Procrastination Payoff #1: The Illusion of Activity

by Lisa Rothstein on 02/16/2010

DaVincis make the very best procrastinators. Not only do we have all the regular tools at our disposal, such as common distractions — we even distract ourselves.We’re always thinking of new ideas that pull us away from our focus. When the thing we were focusing on is something that makes us uncomfortable — such as a blank page, any other thought seems fascinating and urgent.

The other way that creative people fool themselves into getting nothing meaningful done in a day, is to do a lot of meaningless activity that only seems meaningful at the time. It may even appear to be efficient and productive. You don’t feel like a procrastinator, which you think looks like someone lying on the sofa watching Dr. Phil and eating granola out of the box, because you’re busy all day long.  This video, done by someone who is obviously both very creative and intimately familiar with procrastination, says it all:

How to Stay On Track

Being active and being productive are not the same. Here’s how to keep from getting sucked into the maelstrom of seemingly important but ultimately meaningless activity and start getting  something done that matters to you.

  1. Decide what you will do first. Setting your intention first thing in the morning, or even the night before, is essential if procrastination or lack of focus is an issue for you. Write it down. It will become apparent on paper if you are being realistic or biting off too much — which leads to overwhelm, a major cause of procrastination. Whittle your intention down to something do-able.
  2. Get started. What you start on is also crucial. If you check you email first thing every day, “just to get it out of the way” you are a goner . Ditto for telephone calls (whether made or answered — that’s what voice mail is for), newspapers (will knowing about a fire, sex scandal or car crash in a place you’ve never heard of really help you with your project?) and snail mail. In fact, any “innocent” puttering is just asking for trouble. If you must do things before you get started (make coffee, walk the dog, perform similar functions yourself) set a time to get started on your intention, say at the top of the hour, and then start. In The Now Habit, a fabulous book for people struggling with procrastination, Neil Fiore talks not about working on or finishing a project, which can feel like drudgery, but about constantly starting. When is the next time you can start?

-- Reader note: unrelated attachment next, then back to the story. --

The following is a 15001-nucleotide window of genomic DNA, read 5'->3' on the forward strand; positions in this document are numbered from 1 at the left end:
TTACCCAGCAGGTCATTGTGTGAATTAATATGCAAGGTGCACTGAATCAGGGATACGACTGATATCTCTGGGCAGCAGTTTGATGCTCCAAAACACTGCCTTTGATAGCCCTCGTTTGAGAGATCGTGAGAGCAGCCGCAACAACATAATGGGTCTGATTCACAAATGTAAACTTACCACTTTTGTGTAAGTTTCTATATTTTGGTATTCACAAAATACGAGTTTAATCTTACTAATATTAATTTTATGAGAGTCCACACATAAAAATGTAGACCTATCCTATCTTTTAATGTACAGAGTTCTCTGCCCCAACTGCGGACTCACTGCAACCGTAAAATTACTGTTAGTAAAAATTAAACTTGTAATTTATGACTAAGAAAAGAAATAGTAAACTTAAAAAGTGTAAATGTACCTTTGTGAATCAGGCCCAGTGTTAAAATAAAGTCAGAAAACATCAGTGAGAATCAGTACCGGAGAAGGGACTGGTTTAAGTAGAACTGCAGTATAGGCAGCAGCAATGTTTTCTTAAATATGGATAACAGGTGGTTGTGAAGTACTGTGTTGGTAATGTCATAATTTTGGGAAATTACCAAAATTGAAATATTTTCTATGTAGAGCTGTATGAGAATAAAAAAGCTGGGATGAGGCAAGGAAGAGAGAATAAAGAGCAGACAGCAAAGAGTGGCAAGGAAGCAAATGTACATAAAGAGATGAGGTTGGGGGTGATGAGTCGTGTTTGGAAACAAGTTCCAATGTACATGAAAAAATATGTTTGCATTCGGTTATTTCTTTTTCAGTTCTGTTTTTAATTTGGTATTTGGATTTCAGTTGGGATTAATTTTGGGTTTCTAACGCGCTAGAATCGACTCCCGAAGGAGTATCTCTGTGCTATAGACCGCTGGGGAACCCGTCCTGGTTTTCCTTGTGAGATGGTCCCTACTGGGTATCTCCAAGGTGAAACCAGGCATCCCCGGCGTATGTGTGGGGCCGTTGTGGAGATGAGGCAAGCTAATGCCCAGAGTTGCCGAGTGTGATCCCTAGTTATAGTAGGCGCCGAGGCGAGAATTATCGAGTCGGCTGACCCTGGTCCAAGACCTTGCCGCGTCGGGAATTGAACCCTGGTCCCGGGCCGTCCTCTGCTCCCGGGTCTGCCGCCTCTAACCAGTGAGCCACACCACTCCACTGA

3. Do Nothing Else. Fiore suggests aiming for 30 minutes of uninterrupted quality work. To me, this means not only that you do what you started, but that you don’t do anything else. That means no hopping over to Twitter while your screenwriting program is loading, no getting up for coffee, no playing with pets, no checking to see what your stocks would be doing if you owned stocks. NOTE: This includes “time savers” that don’t directly impact your “getting your stuff done”. Running a bunch of errands that take all afternoon because you were in the neighborhood and wanted to to save an extra trip does NOT actually add any time to the time available to work on your project, it just delays your arrival at your desk, easel or other place of work. (Sorry, you’re busted.) Preparation such as rearranging your desk, gathering provisions, or even getting a good night’s sleep (sleep is a great procrastination tool) also does not count as being productive.
  4. Take a well earned — and well defined — break. After each period of 30 minutes, Fiore advises giving yourself credit, and allowing yourself a break, which could be a more enjoyable activity. But don’t let your break stretch out over the rest of your day. Set a kitchen timer if it helps. (It does.) Decide how long you will rest, and be sure you always have your eye on the next time you can “start”.

When you first set your intention, guard your attention, keep on “starting” and reward yourself for short stretches of uninterrupted work on your project, you’ll be doing activity that actually gets you somewhere, one solid chunk at at time.

Activity: Choose a project you’d like to make progress on. Set a realistic intention for how much you will do, and decide exactly when you will start. Also choose one or two activities you can do on short breaks.

What sorts of activities have you used to procrastinate? Feel free to ‘fess up below.
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